Thursday, March 11, 2010

Wikipedia v. Crack

Three hours ago, I accidentally hit the Wikipedia bookmark instead of the NYT bookmark...

someday, Kathy's going to come home from a trip and find my dessicated mummy slumped over this computer. And on the screen will be the Wikipedia article about some obscure species of hummingbird, or flax cultivation, or the hydraulic principle. Or maybe she won't; I could live a long time off my fat.

I got hit in the eye with today's lead article and I was a goner, sucked into links about Scientology and Operation Snow White and E-meters and the New Religion Movement and the biographies of a couple different academics labeled "cult apologists" by their critics.

I don't know how I ever did research without Wikipedia. Badly and half-assed, I suppose. I promise you that the first time I read History of the Peloponnesian War I didn't look up the name of every single obscure tribe, city, region of Greece and ruler. I have this time, though.

But....

if you look up Boetia you get sucked into the article on Thebes, and then the Cadmus fable, from there to Linear B Mycenaean characters and then (being the cheery guy I am) the Late Bronze Age Collapse.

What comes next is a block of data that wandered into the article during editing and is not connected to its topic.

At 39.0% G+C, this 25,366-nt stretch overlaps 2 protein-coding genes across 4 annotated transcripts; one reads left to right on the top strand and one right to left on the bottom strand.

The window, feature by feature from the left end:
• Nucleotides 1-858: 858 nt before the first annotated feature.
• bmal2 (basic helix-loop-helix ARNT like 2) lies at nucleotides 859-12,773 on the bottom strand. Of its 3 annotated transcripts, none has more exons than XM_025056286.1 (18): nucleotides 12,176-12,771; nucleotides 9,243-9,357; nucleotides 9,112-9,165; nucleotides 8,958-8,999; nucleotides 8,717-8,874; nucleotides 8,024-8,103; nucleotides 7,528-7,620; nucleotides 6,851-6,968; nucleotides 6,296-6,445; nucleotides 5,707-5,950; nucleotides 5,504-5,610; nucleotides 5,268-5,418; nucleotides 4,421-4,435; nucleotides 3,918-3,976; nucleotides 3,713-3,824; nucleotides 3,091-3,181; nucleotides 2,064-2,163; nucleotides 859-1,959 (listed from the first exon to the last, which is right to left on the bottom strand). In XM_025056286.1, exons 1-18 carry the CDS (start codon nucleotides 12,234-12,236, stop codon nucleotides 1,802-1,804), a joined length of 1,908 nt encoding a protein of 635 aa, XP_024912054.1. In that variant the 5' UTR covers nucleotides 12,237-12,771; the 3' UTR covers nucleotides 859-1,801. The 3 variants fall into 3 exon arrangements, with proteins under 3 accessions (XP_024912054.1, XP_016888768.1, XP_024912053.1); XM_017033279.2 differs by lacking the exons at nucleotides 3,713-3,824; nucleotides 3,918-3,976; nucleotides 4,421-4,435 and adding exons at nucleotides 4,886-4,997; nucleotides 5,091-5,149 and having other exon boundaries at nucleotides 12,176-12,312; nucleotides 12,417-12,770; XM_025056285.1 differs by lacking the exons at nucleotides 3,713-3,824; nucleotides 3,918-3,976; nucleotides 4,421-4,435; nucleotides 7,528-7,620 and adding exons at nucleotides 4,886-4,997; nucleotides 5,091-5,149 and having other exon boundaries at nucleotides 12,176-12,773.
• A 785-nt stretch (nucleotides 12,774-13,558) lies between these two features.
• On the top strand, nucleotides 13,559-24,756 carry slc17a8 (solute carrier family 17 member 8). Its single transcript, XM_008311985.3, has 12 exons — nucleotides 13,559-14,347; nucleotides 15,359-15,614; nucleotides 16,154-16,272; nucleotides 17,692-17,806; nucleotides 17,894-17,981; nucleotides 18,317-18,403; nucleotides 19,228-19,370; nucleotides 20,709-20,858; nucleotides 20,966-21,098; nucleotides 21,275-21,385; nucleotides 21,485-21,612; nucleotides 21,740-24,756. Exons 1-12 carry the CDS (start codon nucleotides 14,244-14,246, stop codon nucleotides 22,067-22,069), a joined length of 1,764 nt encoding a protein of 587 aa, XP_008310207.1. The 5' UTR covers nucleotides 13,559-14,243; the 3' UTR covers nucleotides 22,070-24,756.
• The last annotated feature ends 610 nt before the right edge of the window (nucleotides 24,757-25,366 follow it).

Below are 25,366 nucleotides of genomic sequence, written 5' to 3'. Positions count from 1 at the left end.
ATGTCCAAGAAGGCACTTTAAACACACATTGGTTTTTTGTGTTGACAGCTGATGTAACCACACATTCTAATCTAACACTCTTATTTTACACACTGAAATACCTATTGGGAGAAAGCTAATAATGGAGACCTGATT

It's a sickness, I know. But what did they think was going to happen when they started giving away information for free? It's not my fault, it's my enablers. They don't even make me go to the library to score the stuff, anymore...

of course, once you're hooked, you need more, and bigger. It is apparently impossible to score Arnold Toynbee's 12 volume A Study of History anymore. The best Amazon can do is a two volume abridgement (of a 12 volume set! What'd they do, cut out 5 of every 6 words?).

So I'm thinking... Google scholar. I think I can handle the strong stuff.